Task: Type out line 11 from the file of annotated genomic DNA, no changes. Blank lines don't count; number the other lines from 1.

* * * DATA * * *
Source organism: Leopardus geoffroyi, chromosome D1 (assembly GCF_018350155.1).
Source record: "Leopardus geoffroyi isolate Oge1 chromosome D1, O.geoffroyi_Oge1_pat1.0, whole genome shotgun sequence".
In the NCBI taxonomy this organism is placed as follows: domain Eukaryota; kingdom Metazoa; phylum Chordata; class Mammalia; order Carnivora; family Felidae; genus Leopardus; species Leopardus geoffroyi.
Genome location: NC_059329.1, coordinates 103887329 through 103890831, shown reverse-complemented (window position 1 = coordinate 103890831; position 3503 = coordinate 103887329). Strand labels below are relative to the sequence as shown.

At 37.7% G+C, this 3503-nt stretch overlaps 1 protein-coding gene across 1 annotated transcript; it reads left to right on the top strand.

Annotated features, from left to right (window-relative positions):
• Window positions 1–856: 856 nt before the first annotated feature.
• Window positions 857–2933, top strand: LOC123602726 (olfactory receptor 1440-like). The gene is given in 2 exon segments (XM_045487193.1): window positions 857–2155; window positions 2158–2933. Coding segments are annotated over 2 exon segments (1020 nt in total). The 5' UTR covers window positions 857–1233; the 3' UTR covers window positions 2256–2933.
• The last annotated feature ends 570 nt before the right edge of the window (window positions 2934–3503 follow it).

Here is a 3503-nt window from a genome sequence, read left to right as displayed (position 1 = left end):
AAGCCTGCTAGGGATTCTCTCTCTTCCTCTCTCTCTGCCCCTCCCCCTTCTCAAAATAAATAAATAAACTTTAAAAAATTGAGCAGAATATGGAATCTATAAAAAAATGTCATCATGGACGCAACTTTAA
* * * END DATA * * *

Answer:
AAGCCTGCTAGGGATTCTCTCTCTTCCTCTCTCTCTGCCCCTCCCCCTTCTCAAAATAAATAAATAAACTTTAAAAAATTGAGCAGAATATGGAATCTATAAAAAAATGTCATCATGGACGCAACTTTAA